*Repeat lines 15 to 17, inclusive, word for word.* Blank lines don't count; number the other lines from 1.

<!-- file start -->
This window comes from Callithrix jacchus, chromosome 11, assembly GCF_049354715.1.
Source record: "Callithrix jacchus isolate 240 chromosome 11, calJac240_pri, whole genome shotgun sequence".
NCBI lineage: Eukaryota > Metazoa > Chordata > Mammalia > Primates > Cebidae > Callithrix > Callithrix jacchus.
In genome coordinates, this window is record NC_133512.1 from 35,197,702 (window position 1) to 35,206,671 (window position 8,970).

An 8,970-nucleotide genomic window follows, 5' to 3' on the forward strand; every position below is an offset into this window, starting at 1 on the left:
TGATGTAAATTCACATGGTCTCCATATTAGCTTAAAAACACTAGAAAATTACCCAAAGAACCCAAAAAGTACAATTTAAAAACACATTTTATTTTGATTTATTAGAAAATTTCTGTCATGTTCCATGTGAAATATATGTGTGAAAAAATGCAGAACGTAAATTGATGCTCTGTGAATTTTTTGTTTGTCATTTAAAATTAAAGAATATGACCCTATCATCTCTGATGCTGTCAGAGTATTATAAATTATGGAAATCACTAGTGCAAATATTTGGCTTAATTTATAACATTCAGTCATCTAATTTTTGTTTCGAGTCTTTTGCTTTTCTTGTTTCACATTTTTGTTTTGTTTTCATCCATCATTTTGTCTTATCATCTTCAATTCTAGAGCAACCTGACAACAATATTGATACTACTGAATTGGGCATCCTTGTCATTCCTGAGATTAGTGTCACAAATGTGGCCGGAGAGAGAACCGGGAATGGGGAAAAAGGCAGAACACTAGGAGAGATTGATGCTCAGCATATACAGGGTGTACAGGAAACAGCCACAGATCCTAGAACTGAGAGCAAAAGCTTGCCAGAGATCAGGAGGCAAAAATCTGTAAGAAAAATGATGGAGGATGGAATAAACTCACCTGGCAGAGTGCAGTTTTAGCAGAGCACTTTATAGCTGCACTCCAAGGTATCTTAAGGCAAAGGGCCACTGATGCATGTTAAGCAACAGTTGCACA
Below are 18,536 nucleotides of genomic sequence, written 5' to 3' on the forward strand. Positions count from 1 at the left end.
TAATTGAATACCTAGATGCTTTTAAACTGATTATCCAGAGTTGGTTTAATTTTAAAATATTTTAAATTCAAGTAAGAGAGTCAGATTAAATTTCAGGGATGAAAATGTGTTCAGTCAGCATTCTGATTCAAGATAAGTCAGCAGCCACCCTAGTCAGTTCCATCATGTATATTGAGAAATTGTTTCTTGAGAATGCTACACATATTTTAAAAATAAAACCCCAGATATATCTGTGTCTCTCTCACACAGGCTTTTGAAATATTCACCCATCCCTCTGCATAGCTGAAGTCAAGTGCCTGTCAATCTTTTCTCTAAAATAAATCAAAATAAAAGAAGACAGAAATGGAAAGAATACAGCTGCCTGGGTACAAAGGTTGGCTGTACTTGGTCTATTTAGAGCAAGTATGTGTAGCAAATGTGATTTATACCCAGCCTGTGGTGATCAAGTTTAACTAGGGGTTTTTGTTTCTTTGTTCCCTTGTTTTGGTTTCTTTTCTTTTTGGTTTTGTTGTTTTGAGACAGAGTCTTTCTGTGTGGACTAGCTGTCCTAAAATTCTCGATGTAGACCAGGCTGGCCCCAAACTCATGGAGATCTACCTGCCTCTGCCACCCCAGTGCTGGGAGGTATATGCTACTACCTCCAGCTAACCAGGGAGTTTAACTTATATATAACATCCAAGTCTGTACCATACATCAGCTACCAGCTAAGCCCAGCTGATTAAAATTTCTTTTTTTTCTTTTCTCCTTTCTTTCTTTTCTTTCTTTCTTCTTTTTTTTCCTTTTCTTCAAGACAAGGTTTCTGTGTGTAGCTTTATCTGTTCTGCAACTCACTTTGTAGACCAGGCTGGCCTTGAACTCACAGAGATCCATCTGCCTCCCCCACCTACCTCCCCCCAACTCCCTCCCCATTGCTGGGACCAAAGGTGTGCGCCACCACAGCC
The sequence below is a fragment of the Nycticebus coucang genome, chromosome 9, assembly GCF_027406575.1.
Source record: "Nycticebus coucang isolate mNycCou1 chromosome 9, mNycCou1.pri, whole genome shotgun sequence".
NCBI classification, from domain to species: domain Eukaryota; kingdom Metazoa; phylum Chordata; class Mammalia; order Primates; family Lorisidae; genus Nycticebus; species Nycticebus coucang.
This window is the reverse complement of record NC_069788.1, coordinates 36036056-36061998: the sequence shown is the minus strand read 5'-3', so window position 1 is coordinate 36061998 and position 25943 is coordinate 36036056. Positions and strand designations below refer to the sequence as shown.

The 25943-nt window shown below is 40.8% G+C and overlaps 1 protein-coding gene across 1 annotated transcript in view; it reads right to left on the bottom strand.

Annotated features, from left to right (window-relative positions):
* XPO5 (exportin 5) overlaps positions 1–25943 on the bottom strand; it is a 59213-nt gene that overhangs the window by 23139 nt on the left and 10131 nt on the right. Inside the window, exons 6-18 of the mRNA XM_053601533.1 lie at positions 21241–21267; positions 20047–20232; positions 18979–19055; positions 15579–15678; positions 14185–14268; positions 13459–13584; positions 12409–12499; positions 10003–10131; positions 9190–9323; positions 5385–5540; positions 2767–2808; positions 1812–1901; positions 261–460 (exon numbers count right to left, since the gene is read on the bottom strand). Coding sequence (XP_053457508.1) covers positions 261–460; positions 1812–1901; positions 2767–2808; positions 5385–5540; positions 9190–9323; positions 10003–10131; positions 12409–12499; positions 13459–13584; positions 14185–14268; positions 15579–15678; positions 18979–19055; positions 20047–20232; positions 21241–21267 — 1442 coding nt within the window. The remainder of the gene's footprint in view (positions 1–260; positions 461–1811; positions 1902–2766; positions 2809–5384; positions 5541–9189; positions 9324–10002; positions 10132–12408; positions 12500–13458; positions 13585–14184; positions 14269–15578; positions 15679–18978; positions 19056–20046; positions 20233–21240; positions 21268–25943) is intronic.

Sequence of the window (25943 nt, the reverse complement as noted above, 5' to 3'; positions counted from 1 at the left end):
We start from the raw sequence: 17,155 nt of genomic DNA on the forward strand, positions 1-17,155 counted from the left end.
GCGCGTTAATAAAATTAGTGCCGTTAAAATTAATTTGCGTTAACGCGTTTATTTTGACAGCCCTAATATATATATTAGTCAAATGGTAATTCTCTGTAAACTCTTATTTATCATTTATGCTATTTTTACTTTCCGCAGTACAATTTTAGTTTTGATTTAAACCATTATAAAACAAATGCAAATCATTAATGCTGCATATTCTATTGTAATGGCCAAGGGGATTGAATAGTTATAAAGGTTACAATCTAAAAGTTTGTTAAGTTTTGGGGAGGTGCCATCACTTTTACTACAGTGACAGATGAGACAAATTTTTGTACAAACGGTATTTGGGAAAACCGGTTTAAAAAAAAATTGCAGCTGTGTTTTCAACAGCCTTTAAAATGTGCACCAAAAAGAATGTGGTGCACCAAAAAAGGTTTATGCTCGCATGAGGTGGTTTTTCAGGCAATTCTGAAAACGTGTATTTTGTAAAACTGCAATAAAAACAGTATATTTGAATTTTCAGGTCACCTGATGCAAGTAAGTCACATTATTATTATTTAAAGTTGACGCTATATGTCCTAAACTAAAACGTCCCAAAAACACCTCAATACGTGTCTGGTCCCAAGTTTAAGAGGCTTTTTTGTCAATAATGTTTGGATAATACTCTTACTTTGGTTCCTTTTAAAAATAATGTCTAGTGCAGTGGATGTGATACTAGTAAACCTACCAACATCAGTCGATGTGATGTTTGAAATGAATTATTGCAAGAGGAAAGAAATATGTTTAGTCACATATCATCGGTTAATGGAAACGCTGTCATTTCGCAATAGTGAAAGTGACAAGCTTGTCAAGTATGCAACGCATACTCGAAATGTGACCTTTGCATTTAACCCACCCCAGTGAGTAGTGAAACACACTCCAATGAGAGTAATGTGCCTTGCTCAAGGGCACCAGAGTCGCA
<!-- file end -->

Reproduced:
* XPO5 (exportin 5) overlaps positions 1–25943 on the bottom strand; it is a 59213-nt gene that overhangs the window by 23139 nt on the left and 10131 nt on the right. Inside the window, exons 6-18 of the mRNA XM_053601533.1 lie at positions 21241–21267; positions 20047–20232; positions 18979–19055; positions 15579–15678; positions 14185–14268; positions 13459–13584; positions 12409–12499; positions 10003–10131; positions 9190–9323; positions 5385–5540; positions 2767–2808; positions 1812–1901; positions 261–460 (exon numbers count right to left, since the gene is read on the bottom strand). Coding sequence (XP_053457508.1) covers positions 261–460; positions 1812–1901; positions 2767–2808; positions 5385–5540; positions 9190–9323; positions 10003–10131; positions 12409–12499; positions 13459–13584; positions 14185–14268; positions 15579–15678; positions 18979–19055; positions 20047–20232; positions 21241–21267 — 1442 coding nt within the window. The remainder of the gene's footprint in view (positions 1–260; positions 461–1811; positions 1902–2766; positions 2809–5384; positions 5541–9189; positions 9324–10002; positions 10132–12408; positions 12500–13458; positions 13585–14184; positions 14269–15578; positions 15679–18978; positions 19056–20046; positions 20233–21240; positions 21268–25943) is intronic.

Sequence of the window (25943 nt, the reverse complement as noted above, 5' to 3'; positions counted from 1 at the left end):
We start from the raw sequence: 17,155 nt of genomic DNA on the forward strand, positions 1-17,155 counted from the left end.